Phone calls are almost non-existent with a lot of my generation and those coming. I still like talking, and I will have a landline call with family members, quick mobile calls to friends if I’m running late but driving (yay for in-car phone screen thing) but for the most part, very few people call.

My nights chatting to a friend over messenger outweigh the amount of time I spend in cafes or bars talking with that friend and it does upset me. I feel like it’s missing something.

News

Then:

I couldn’t have cared less really. I knew we had a labor government and that was about it. Obviously huge headlines like War, the Twin Towers, the economic crash of 09, I knew about. And smaller news stories you’d catch while reading the metro on the way to work or see on the TV News while waiting to be served, but very little.

American? Australian? South African? Russian news? Nope. Not a clue. They were all so…foreign.

Now:

You can’t escape it! After coming online and checking messages, my next step is checking articles friends have shared, or media hubs like Huffington Post, The Canary etc. To actively find out what is has happened in the (maybe) 14 hours since I last checked.

I care and have an opinion about: the American election, what message Australian Anti-Drug adverts are giving to young people, whether Russia is going to get on board to protect an ‘ocean’ which has so far managed to avoid being plundered and polluted.

I care and have an opinion about: Isis, Palestine and Israel, Syrian refugees, Chinese involvement in the amazon rainforests deforestation.

On top of: The Tories, The dismantling of our NHS, 17 schools closed in Edinburgh, Trident, Tax-havens.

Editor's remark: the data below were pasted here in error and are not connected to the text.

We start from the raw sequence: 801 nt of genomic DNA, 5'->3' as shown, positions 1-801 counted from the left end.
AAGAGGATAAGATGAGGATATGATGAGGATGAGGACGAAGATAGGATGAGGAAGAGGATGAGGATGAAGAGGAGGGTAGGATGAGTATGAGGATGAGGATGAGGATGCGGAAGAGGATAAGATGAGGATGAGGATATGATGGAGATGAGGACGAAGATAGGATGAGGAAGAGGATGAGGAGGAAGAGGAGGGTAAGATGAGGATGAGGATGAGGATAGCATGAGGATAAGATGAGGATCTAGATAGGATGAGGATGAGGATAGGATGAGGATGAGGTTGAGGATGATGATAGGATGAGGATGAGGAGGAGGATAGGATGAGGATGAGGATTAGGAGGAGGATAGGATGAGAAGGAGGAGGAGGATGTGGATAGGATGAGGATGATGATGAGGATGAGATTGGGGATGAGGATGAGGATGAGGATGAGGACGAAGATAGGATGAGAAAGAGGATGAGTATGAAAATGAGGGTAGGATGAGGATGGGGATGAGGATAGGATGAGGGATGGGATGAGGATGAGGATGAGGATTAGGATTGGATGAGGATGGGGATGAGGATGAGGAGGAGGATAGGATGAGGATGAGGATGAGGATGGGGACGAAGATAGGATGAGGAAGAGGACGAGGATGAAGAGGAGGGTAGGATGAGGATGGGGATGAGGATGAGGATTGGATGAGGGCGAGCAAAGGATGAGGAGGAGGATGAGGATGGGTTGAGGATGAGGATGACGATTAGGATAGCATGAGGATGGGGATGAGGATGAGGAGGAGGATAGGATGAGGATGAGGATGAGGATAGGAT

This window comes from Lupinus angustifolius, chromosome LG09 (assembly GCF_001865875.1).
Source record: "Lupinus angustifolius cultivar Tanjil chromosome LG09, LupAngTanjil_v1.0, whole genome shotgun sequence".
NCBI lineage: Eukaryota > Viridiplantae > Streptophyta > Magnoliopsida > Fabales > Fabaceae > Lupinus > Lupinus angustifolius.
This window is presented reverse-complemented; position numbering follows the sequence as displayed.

I don’t know how my brain doesn’t explode.

Shopping:

Then:

Uhh…whatever they have in the shops? I spent a lot more time in shopping centres a decade ago. This was also coupled with friend-bonding, the surprise at finding that really unusual, perfect picture to hang in the sitting room, and a lot of sitting in the car on Saturday afternoons trying to get home in crazy traffic after visiting a shopping centre for christmas presents- which was filled with people losing their minds trying to find the right gifts.

I’m filled with much less sadness over this new way of living. After running round 8 different shops on a Saturday afternoon to try and find a Holdall for travelling next week, I found myself constantly wishing I hadn’t left it till the last minute and I could have got next day delivery.

Now:

Gosh, its far too easy. I can find pretty much anything I could want to buy online. Thanks to businesses having websites to buy from, amazon, eBay and etsy, never mind being able to shop from different countries. I get a box delivered every month from a French company called My Little Box, they are adorable, also there is an amazing French lingerie company which does amazing bras. And I don’t even need to go into Modcloth in America *swoon*

Furniture. Flights. Food. Frilly knickers. Everything.

There are so many before and after comparisons to make, we could be here all day.

I wonder if there has ever, other than wars, been a revolution quite so all consuming as personal internet usage.

Please share if there are any you’d like to add 😀

-Auburn xx

P1050216
Taken from the back of a pickup truck in Mozambique